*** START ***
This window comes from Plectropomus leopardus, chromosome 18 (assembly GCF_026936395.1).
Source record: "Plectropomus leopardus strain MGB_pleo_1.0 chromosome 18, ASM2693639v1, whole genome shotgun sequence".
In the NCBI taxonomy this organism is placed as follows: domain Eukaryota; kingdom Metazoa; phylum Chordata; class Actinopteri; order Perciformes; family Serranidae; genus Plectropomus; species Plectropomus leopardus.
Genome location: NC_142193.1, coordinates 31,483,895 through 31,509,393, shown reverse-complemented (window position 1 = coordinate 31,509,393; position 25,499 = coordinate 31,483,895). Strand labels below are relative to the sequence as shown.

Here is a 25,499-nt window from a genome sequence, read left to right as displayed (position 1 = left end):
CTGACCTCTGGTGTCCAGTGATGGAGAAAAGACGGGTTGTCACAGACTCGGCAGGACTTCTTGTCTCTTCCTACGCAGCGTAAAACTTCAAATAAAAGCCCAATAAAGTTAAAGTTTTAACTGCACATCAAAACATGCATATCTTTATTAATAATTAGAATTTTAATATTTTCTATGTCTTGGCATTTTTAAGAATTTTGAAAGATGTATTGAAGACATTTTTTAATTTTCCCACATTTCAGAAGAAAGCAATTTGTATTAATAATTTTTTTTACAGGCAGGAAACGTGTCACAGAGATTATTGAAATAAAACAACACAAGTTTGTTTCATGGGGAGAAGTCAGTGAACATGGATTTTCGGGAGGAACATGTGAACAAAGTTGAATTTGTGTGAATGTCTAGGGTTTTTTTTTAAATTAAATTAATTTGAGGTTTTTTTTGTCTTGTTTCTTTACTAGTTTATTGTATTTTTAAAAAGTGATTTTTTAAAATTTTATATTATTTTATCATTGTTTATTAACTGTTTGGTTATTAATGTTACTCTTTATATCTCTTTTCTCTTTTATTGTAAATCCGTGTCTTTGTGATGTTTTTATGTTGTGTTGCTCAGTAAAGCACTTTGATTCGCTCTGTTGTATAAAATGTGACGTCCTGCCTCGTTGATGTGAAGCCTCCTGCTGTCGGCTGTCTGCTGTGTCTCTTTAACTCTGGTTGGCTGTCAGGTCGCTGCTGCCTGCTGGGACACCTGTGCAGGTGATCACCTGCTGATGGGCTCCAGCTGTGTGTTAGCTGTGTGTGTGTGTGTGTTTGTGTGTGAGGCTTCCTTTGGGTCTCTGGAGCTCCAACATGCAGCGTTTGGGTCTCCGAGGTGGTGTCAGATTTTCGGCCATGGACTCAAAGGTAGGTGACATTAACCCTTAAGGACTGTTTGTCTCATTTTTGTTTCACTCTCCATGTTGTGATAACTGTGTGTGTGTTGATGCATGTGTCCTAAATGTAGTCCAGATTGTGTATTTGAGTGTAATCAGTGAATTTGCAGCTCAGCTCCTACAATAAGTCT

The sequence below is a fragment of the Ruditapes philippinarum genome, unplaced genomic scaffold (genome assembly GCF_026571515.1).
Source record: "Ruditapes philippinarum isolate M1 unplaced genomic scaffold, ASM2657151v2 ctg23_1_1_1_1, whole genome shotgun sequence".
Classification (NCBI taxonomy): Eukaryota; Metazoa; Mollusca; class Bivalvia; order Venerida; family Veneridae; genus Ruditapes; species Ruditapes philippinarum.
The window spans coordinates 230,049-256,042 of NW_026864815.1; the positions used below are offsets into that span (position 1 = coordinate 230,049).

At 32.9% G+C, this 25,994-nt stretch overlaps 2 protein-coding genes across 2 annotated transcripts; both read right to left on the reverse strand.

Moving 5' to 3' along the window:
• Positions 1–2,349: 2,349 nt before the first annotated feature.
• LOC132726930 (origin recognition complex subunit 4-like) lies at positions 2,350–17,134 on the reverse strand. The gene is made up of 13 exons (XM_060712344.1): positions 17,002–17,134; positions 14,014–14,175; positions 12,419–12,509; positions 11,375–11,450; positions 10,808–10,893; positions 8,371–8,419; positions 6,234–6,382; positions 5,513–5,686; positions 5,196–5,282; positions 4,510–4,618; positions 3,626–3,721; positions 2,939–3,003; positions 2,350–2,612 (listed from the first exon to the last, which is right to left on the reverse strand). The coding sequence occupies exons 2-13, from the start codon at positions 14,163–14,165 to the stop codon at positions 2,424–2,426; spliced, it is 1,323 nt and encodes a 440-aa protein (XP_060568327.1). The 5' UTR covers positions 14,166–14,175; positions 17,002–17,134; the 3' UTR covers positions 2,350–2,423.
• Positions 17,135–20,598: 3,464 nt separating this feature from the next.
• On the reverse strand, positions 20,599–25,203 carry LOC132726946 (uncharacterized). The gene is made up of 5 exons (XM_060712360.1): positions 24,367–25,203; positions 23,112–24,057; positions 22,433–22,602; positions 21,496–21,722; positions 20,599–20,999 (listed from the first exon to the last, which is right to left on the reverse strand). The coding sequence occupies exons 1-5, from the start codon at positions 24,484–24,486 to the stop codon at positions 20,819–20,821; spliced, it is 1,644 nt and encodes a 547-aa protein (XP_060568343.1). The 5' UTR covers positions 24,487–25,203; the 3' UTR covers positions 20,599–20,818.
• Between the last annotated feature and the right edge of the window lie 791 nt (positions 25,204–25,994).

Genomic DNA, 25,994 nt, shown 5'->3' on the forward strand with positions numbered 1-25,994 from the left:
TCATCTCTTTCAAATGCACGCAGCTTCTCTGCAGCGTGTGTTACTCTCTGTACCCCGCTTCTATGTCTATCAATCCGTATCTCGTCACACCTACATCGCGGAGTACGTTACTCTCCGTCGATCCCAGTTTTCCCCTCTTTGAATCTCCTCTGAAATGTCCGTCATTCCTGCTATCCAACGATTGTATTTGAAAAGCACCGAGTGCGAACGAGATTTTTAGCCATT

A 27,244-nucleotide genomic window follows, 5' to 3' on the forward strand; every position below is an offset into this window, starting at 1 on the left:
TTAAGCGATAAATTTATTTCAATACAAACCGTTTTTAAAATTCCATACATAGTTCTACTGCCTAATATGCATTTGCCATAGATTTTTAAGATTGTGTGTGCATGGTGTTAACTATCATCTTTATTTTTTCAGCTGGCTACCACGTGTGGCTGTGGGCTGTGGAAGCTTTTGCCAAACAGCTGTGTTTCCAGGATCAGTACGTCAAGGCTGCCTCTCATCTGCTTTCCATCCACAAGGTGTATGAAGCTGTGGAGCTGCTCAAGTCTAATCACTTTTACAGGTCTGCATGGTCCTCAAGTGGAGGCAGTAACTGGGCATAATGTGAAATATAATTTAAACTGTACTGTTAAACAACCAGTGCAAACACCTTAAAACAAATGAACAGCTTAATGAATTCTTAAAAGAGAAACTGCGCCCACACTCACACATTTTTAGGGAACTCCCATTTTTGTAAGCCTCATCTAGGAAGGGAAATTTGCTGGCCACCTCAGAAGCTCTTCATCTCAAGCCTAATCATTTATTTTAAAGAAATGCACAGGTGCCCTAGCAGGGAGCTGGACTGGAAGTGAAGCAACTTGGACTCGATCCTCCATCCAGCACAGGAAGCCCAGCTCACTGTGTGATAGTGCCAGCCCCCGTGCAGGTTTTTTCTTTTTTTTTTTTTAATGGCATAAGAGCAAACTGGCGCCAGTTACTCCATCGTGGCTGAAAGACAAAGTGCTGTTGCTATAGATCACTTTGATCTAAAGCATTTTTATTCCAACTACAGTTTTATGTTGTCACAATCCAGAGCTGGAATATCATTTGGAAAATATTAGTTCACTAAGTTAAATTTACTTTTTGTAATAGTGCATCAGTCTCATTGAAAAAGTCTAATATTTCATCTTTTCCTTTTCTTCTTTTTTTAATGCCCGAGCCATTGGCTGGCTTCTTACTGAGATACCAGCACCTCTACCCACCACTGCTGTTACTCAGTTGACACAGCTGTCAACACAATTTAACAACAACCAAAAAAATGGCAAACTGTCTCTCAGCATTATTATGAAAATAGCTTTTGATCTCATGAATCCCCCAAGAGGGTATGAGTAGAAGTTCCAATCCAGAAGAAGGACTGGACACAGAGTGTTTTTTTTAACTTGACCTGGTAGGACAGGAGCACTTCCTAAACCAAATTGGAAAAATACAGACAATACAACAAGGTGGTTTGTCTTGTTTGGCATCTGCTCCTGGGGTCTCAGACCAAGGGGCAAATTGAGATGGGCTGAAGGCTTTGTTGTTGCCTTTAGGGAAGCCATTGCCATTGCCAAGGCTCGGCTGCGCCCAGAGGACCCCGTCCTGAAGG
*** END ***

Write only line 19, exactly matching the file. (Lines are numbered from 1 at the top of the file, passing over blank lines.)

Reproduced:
TCATCTCTTTCAAATGCACGCAGCTTCTCTGCAGCGTGTGTTACTCTCTGTACCCCGCTTCTATGTCTATCAATCCGTATCTCGTCACACCTACATCGCGGAGTACGTTACTCTCCGTCGATCCCAGTTTTCCCCTCTTTGAATCTCCTCTGAAATGTCCGTCATTCCTGCTATCCAACGATTGTATTTGAAAAGCACCGAGTGCGAACGAGATTTTTAGCCATT